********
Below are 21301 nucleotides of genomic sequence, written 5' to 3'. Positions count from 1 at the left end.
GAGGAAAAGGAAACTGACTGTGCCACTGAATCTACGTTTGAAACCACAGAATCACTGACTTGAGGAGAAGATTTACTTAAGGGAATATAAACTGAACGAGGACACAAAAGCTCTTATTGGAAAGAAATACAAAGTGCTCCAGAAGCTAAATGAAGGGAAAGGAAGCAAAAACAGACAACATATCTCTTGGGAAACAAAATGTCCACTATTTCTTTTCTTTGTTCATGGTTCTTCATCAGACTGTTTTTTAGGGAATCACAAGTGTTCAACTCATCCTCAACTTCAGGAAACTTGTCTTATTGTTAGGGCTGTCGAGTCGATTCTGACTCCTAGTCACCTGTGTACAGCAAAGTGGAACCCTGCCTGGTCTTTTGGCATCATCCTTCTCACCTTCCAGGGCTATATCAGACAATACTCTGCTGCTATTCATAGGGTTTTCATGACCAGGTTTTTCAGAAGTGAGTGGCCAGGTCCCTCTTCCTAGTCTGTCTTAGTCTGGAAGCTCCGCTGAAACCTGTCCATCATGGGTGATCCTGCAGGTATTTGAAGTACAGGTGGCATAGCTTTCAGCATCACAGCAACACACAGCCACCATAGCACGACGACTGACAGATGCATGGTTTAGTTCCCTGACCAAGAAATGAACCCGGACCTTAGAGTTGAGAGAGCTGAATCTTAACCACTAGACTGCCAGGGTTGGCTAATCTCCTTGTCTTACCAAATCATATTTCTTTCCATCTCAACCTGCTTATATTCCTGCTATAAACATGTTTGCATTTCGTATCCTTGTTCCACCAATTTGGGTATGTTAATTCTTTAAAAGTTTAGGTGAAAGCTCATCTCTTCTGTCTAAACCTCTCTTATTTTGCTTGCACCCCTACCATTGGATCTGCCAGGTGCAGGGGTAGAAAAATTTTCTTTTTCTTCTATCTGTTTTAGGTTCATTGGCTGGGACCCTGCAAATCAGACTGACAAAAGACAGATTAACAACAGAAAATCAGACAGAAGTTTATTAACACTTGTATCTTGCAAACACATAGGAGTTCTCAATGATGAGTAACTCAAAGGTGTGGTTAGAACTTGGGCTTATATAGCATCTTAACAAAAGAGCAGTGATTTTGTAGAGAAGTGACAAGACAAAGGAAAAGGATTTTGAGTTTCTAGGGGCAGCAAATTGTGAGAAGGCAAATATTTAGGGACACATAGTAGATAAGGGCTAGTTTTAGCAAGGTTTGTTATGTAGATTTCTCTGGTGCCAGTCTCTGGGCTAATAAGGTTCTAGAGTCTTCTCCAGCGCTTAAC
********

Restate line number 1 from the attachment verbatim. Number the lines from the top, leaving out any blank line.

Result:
Below are 21301 nucleotides of genomic sequence, written 5' to 3'. Positions count from 1 at the left end.